Opiate death relatives speak: ‘I wish I’d trusted my instincts and got him out’
Elsie Devine, 88
Died at Gosport War Memorial Hospital in 1999. Opiate drugs were partly to blame, an inquest found. Her daughter and granddaughter, Ann and Bridget Reeves, have been at the forefront of a 20-year campaign for justice.
“My seven-stone grandmother, who did not have dementia and was recovering from a kidney infection, was pinned to the floor by four nurses and given enough drugs to lay out a 6ft violent man,” Bridget said.
Arthur [Brian] Cunningham, 79
A former wartime fighter pilot, he died at the hospital in 1998. His death is among those found by a coroner to have been partially caused by opiate overdose. “I accused Barton of murdering him by refusing to let him return to consciousness,” said his stepson, Charles Farthing. “She arranged for a vicar to come and see me. I had a row with the bloody vicar as well. At the inquest they said he had bronchial pneumonia. He didn’t.”
Gladys Richards, 91
Died at Gosport hospital in 1998 as she recovered from a hip operation. Opiate drugs contributed, according to the coroner.
Her daughter Gillian Mackenzie, now 84 and in failing health, was the first relative to raise the alarm about Barton’s prescribing. “I know my mother was 91, but she shouldn’t have died when she did. What happened was wrong,” she said. “I want this to end up in a criminal court.”
Robert Wilson, 74
Was meant to be receiving rehabilitation after fracturing a shoulder. After refusing paracetamol, he told his family he was being drugged to death. “Help me — they’re killing me,” he begged his son, Iain Wilson.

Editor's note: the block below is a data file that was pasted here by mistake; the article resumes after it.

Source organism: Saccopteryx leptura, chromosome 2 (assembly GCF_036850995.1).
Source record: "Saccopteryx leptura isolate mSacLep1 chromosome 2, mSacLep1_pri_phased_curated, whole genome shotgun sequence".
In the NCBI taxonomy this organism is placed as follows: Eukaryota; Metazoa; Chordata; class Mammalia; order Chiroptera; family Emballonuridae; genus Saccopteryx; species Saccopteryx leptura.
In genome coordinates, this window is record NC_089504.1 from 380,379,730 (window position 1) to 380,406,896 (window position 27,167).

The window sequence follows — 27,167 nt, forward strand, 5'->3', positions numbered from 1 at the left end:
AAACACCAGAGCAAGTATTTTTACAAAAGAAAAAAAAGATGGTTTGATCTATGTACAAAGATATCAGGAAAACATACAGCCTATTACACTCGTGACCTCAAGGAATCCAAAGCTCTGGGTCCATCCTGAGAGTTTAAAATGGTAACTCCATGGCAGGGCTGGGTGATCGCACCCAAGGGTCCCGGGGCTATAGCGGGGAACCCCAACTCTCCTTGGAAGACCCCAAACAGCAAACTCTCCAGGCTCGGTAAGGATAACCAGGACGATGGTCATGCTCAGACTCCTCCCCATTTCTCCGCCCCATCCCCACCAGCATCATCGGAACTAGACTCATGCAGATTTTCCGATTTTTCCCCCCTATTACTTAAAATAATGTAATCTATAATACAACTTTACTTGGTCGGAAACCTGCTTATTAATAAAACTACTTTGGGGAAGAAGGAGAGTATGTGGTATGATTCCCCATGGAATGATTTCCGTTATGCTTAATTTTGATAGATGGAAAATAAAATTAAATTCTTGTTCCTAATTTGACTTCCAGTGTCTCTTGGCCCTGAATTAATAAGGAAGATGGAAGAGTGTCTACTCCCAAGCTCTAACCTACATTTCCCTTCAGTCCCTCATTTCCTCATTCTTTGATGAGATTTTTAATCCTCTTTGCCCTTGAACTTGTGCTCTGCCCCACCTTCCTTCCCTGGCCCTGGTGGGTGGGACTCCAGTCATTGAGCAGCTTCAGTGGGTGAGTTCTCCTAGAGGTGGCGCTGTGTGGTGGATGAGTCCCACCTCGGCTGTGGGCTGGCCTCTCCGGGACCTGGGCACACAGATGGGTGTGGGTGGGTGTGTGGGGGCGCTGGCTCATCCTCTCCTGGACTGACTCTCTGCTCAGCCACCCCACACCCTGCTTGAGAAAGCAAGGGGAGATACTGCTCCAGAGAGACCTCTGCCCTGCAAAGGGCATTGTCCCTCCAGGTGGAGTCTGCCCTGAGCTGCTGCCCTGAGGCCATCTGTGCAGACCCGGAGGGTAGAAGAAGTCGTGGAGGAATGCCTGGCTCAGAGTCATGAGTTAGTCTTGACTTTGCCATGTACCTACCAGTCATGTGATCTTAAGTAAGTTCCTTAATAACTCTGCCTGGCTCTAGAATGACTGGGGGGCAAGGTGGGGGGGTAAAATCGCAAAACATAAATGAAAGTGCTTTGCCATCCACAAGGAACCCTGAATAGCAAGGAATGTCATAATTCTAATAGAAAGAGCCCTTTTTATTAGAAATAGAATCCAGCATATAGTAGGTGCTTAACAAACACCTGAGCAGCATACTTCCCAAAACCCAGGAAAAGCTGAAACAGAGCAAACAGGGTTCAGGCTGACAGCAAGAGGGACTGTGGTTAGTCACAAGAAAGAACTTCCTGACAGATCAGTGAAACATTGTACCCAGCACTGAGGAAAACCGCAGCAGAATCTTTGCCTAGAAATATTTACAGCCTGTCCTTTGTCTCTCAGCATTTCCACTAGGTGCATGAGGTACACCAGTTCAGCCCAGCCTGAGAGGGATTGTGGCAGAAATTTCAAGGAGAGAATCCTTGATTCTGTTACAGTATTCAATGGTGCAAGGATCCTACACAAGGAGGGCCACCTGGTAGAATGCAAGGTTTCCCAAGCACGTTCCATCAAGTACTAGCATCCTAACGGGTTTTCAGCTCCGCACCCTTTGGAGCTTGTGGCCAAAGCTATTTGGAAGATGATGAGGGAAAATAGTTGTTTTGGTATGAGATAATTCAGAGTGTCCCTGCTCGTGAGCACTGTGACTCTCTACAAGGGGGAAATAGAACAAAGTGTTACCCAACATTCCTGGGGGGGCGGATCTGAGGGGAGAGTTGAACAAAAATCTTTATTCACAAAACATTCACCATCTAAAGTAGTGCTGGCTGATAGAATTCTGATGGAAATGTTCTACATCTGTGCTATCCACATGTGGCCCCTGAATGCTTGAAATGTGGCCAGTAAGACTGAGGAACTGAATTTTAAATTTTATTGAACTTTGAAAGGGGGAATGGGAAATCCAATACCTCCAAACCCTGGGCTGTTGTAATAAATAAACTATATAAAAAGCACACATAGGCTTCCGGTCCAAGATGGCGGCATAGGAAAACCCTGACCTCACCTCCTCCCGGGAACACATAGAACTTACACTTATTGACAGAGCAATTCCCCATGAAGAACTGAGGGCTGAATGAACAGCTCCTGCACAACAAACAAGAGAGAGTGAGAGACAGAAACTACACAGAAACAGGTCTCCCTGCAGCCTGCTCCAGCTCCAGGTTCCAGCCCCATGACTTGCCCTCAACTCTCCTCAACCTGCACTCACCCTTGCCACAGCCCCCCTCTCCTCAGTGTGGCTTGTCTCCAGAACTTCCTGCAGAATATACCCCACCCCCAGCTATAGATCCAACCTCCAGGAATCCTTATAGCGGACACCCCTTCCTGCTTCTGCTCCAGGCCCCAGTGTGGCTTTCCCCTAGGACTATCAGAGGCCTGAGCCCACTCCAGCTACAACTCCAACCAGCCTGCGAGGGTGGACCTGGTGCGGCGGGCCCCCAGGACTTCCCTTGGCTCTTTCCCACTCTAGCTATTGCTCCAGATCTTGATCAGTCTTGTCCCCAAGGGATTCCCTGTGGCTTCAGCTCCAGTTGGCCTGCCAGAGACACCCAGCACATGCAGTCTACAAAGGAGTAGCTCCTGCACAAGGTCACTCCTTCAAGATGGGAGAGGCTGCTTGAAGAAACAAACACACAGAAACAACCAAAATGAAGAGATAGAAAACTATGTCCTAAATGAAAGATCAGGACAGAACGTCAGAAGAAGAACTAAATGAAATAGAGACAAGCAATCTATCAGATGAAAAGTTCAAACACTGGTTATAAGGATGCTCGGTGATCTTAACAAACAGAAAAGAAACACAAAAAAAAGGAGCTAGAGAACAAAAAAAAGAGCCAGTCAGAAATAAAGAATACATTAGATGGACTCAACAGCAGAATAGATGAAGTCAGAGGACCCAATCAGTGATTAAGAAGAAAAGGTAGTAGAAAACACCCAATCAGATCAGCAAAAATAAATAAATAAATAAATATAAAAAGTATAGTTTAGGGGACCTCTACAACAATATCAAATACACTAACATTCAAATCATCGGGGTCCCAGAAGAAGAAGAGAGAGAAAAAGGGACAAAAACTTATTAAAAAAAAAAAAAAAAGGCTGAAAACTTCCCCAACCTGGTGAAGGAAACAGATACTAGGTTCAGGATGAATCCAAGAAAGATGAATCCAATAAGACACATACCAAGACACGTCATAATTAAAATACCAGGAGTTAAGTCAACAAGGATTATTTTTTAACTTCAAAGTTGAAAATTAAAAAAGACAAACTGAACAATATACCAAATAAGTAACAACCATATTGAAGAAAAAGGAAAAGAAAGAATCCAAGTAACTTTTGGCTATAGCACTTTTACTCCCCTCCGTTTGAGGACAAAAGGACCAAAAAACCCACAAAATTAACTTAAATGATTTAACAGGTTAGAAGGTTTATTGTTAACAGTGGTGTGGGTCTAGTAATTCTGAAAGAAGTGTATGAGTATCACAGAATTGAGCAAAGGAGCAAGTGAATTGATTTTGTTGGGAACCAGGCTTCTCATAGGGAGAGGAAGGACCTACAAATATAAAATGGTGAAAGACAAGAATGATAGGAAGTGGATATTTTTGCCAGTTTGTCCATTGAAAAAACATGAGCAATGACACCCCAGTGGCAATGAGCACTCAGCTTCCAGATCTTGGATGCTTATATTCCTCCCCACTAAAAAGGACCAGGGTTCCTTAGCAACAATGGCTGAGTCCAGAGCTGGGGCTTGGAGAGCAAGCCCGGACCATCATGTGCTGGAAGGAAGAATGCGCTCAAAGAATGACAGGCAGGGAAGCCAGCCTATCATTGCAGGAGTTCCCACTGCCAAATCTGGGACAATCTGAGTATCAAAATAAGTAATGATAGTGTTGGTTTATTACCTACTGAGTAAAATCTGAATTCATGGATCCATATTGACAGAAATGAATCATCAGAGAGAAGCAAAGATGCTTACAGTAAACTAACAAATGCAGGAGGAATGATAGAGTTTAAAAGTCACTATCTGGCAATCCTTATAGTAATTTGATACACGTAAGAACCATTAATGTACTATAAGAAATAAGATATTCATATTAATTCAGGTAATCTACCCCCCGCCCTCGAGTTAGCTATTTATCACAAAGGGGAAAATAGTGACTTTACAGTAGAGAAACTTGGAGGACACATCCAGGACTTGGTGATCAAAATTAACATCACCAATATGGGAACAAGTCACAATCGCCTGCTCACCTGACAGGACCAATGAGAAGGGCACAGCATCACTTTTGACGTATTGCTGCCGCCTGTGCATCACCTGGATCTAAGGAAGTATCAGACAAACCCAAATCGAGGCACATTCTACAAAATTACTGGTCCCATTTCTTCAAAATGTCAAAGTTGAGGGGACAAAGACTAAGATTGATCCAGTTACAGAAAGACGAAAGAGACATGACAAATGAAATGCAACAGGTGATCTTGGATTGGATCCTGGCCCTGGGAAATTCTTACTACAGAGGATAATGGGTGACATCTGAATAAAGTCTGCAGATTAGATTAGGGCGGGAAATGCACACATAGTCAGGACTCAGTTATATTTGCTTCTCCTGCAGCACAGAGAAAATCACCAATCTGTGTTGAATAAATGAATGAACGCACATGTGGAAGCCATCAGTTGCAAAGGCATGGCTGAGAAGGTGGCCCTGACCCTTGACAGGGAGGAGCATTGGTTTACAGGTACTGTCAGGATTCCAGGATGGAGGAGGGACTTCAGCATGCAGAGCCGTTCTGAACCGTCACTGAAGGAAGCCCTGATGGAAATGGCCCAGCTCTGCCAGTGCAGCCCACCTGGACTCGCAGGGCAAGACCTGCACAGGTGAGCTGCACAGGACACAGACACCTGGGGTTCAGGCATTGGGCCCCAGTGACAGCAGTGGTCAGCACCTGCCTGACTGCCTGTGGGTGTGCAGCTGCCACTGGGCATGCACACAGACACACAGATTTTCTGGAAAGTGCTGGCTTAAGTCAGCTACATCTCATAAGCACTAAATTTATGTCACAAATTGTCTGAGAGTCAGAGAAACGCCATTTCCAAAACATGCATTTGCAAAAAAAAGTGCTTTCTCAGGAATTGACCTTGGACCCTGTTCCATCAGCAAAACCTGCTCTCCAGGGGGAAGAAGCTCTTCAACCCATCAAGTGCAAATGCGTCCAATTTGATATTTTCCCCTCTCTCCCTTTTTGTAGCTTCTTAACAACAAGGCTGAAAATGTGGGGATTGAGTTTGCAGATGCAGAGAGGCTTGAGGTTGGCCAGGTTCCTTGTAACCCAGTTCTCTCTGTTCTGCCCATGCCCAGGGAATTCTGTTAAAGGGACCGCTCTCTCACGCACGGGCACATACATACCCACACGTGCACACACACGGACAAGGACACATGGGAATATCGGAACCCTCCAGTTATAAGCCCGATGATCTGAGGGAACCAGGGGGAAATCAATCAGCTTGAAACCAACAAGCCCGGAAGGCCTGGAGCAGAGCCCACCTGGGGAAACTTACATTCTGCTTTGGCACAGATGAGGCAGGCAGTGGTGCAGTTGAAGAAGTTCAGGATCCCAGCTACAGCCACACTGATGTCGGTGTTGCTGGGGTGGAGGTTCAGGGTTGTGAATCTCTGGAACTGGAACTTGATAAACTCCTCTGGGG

“I said: ‘No they’re not, Dad. They are trying to do the best for you.’ When I went in the following day, he was in a coma. I nearly got thrown out for kicking up a fuss, but how I wish now I’d trusted my instincts and got him out.”
Edna Purnell, 91
Died in 1998. Her son Mike Wilson (no relation to Robert Wilson) worked with Gillian Mackenzie to get her death investigated, but died without answers nine years ago. “We have all her notes. We can prove what happened,” he told The Sunday Times a year before his death. “They threatened me with arrest when they caught me feeding her.”
His widow, Beryl Wilson, 81, said: “Mike was just too ill to keep going. He was being blocked at every turn.”
Geoffrey Packman, 66
Died in 1998, nine days after being transferred to Barton’s care in Gosport’s Dryad ward. At the 2009 inquest, which concluded that opiates were implicated in his death, his family’s lawyer challenged Barton on why she had referred to Dryad ward as “the end of the line for patients”.
Barton replied that patient notes often referred unrealistically to a need for rehabilitation. “We were not a rehabilitation ward,” she said.